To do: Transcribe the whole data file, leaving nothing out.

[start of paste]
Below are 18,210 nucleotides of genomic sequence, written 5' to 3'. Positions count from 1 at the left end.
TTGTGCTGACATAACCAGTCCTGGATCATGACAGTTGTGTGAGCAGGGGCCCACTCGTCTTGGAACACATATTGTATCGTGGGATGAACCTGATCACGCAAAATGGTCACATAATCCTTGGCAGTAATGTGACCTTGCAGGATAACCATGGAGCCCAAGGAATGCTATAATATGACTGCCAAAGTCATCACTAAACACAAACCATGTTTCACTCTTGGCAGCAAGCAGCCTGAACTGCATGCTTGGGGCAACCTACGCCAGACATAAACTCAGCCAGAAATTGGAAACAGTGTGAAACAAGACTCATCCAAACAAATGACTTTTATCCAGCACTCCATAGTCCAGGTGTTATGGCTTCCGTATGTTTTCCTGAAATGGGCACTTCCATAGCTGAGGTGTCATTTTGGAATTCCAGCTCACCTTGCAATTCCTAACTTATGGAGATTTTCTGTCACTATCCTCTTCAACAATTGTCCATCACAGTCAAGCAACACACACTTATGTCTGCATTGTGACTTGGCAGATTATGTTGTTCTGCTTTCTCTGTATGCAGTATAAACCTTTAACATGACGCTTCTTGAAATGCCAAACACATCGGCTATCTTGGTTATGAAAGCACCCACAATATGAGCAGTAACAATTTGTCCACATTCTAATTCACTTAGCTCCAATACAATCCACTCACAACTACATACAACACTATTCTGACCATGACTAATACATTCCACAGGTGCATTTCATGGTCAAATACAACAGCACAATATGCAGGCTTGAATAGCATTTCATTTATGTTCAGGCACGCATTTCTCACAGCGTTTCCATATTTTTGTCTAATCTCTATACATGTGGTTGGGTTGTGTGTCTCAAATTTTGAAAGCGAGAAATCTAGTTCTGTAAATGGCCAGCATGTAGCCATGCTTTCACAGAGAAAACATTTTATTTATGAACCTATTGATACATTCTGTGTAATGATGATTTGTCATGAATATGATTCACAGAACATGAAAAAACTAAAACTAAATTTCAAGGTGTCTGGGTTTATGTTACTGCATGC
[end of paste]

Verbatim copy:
Below are 18,210 nucleotides of genomic sequence, written 5' to 3'. Positions count from 1 at the left end.
TTGTGCTGACATAACCAGTCCTGGATCATGACAGTTGTGTGAGCAGGGGCCCACTCGTCTTGGAACACATATTGTATCGTGGGATGAACCTGATCACGCAAAATGGTCACATAATCCTTGGCAGTAATGTGACCTTGCAGGATAACCATGGAGCCCAAGGAATGCTATAATATGACTGCCAAAGTCATCACTAAACACAAACCATGTTTCACTCTTGGCAGCAAGCAGCCTGAACTGCATGCTTGGGGCAACCTACGCCAGACATAAACTCAGCCAGAAATTGGAAACAGTGTGAAACAAGACTCATCCAAACAAATGACTTTTATCCAGCACTCCATAGTCCAGGTGTTATGGCTTCCGTATGTTTTCCTGAAATGGGCACTTCCATAGCTGAGGTGTCATTTTGGAATTCCAGCTCACCTTGCAATTCCTAACTTATGGAGATTTTCTGTCACTATCCTCTTCAACAATTGTCCATCACAGTCAAGCAACACACACTTATGTCTGCATTGTGACTTGGCAGATTATGTTGTTCTGCTTTCTCTGTATGCAGTATAAACCTTTAACATGACGCTTCTTGAAATGCCAAACACATCGGCTATCTTGGTTATGAAAGCACCCACAATATGAGCAGTAACAATTTGTCCACATTCTAATTCACTTAGCTCCAATACAATCCACTCACAACTACATACAACACTATTCTGACCATGACTAATACATTCCACAGGTGCATTTCATGGTCAAATACAACAGCACAATATGCAGGCTTGAATAGCATTTCATTTATGTTCAGGCACGCATTTCTCACAGCGTTTCCATATTTTTGTCTAATCTCTATACATGTGGTTGGGTTGTGTGTCTCAAATTTTGAAAGCGAGAAATCTAGTTCTGTAAATGGCCAGCATGTAGCCATGCTTTCACAGAGAAAACATTTTATTTATGAACCTATTGATACATTCTGTGTAATGATGATTTGTCATGAATATGATTCACAGAACATGAAAAAACTAAAACTAAATTTCAAGGTGTCTGGGTTTATGTTACTGCATGC